• Ensuring both light posts and lighting are intact and function well
  • Cleaning of solar panels of each light post
  • Ensuring the battery of each light post is working
  • Replacing bulbs and other parts of light post if required

The community has distributed the responsibilities and time frames for O&M activities among their members, with two youth members of the Village Development Committee being responsible for cleaning solar panels and making sure lighting works. Practically all regular maintenance activities are implemented by the community itself. The Panchayat steps in if parts need to be replaced and batteries checked. The average monthly O&M costs amount to Rs. 2,500. The Panchayat raises the money necessary to sustain O&M costs from the local general fund, which is also used to finance festivals, general meetings and other village activities.

M&E of activities and benefits

A monitoring and evaluation (M&E) system was developed to regularly screen and assess the adaptation measure’s sustainability and impact. Information is collected in four areas:

  • Effectively achieved vulnerability reduction
  • Acceptance by and technical feasibility for the community
  • Cost for implementation and regular O&M
  • Positive and negative side effects (i.e., environmental, social, economic)

Challenges and lessons learnt

  • Community participation should be ensured throughout all phases of such an initiative, making it more efficient and sustainable.
  • As solar lighting programmes are often new to rural communities in India, the time schedule should leave enough time to consider potential technical or organizational problems.
  • Installation costs can be reduced by installing solar lights on already existing light posts. This, however, requires approval by respective authorities, potentially prolonging the process.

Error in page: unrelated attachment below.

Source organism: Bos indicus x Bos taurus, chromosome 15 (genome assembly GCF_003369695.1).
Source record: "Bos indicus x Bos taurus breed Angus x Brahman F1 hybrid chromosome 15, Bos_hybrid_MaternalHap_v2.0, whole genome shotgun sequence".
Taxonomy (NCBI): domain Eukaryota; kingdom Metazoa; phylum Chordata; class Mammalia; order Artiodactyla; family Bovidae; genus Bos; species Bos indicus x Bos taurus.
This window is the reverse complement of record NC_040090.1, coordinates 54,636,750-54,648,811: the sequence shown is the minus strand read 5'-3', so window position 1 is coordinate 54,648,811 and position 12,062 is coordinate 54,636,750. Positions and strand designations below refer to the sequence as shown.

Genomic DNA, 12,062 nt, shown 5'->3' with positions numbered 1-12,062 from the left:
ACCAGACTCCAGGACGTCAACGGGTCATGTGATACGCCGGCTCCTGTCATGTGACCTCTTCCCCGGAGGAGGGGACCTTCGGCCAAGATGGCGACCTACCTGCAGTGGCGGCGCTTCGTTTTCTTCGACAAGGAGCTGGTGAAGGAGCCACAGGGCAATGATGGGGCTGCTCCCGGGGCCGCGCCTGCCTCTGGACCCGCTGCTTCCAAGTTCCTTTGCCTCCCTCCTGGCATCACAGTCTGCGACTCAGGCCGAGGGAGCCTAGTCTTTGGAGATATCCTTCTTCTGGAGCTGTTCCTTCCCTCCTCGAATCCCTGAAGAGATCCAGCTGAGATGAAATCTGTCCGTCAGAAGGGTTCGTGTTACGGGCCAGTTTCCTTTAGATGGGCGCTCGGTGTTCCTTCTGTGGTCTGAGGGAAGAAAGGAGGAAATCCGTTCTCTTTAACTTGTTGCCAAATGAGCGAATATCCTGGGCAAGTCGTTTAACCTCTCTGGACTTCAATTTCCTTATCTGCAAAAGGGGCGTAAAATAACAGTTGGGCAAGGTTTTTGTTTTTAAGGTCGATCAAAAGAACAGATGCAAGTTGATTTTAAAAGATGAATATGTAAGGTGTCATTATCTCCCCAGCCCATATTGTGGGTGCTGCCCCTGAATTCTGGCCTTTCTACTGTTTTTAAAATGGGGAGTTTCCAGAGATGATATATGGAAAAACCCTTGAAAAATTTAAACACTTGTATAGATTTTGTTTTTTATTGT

Solar driven street light

Project background and partners

The project “AdaptCap – Strengthening Adaptation Capacities and Minimizing Risks of Vulnerable Coastal Communities in India” financed by the European Commission has set out to strengthen the adaptation capacities of vulnerable coastal communities in Andhra Pradesh and Tamil Nadu (India) and minimize their climate change-related risks using an integrated approach.

The three-year initiative is implemented by the Indo-German Environment Partnership Programme of Deutsche Gesellschaft für Internationale Zusammenarbeit (GIZ-IGEP) in partnership with four Indian and international partners.

GIZ-IGEP is responsible for the overall implementation and project management.

AVVAI Village Welfare Society (AVVAI) supports the stakeholders in three cities and nine villages in Tamil Nadu as a local partner, providing training and implementation support in assessing adaptation needs and developing and carrying out adaptation measures.

Academy of Gandhian Studies (AGS) fulfills the same role in Andhra Pradesh.

adelphi contributed to developing technology solutions for the pilot projects and M&E frameworks, designing and implementing capacity building programmes and providing technical support for pilot project implementation.

ICLEI South Asia led the implementation of activities in the six urban areas targeted by AdaptCap.